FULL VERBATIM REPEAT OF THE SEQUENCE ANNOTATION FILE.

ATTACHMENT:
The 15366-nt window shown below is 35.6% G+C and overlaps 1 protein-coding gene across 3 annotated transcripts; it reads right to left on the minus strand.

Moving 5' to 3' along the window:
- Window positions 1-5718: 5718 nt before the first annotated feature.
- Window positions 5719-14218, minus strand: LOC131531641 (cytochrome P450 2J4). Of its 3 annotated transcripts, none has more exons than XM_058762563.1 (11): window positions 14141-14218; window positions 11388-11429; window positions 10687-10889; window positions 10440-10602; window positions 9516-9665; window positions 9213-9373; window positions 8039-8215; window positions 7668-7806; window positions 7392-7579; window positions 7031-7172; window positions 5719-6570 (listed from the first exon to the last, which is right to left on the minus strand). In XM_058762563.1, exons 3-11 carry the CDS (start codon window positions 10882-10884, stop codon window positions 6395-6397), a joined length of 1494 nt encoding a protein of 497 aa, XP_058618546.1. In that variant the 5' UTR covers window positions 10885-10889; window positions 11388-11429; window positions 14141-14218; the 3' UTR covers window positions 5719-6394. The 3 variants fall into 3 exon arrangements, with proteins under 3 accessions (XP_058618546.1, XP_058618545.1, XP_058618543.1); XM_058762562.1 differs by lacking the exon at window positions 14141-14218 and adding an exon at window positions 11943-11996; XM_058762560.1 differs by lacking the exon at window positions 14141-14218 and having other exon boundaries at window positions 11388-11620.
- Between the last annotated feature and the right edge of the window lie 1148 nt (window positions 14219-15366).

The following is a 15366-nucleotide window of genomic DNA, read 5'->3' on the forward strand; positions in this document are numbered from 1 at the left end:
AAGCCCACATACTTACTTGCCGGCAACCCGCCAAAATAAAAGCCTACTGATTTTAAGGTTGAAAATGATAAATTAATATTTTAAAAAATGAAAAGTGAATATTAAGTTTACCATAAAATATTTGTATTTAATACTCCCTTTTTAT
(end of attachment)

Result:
The 15366-nt window shown below is 35.6% G+C and overlaps 1 protein-coding gene across 3 annotated transcripts; it reads right to left on the minus strand.

Moving 5' to 3' along the window:
- Window positions 1-5718: 5718 nt before the first annotated feature.
- Window positions 5719-14218, minus strand: LOC131531641 (cytochrome P450 2J4). Of its 3 annotated transcripts, none has more exons than XM_058762563.1 (11): window positions 14141-14218; window positions 11388-11429; window positions 10687-10889; window positions 10440-10602; window positions 9516-9665; window positions 9213-9373; window positions 8039-8215; window positions 7668-7806; window positions 7392-7579; window positions 7031-7172; window positions 5719-6570 (listed from the first exon to the last, which is right to left on the minus strand). In XM_058762563.1, exons 3-11 carry the CDS (start codon window positions 10882-10884, stop codon window positions 6395-6397), a joined length of 1494 nt encoding a protein of 497 aa, XP_058618546.1. In that variant the 5' UTR covers window positions 10885-10889; window positions 11388-11429; window positions 14141-14218; the 3' UTR covers window positions 5719-6394. The 3 variants fall into 3 exon arrangements, with proteins under 3 accessions (XP_058618546.1, XP_058618545.1, XP_058618543.1); XM_058762562.1 differs by lacking the exon at window positions 14141-14218 and adding an exon at window positions 11943-11996; XM_058762560.1 differs by lacking the exon at window positions 14141-14218 and having other exon boundaries at window positions 11388-11620.
- Between the last annotated feature and the right edge of the window lie 1148 nt (window positions 14219-15366).

The following is a 15366-nucleotide window of genomic DNA, read 5'->3' on the forward strand; positions in this document are numbered from 1 at the left end:
AAGCCCACATACTTACTTGCCGGCAACCCGCCAAAATAAAAGCCTACTGATTTTAAGGTTGAAAATGATAAATTAATATTTTAAAAAATGAAAAGTGAATATTAAGTTTACCATAAAATATTTGTATTTAATACTCCCTTTTTAT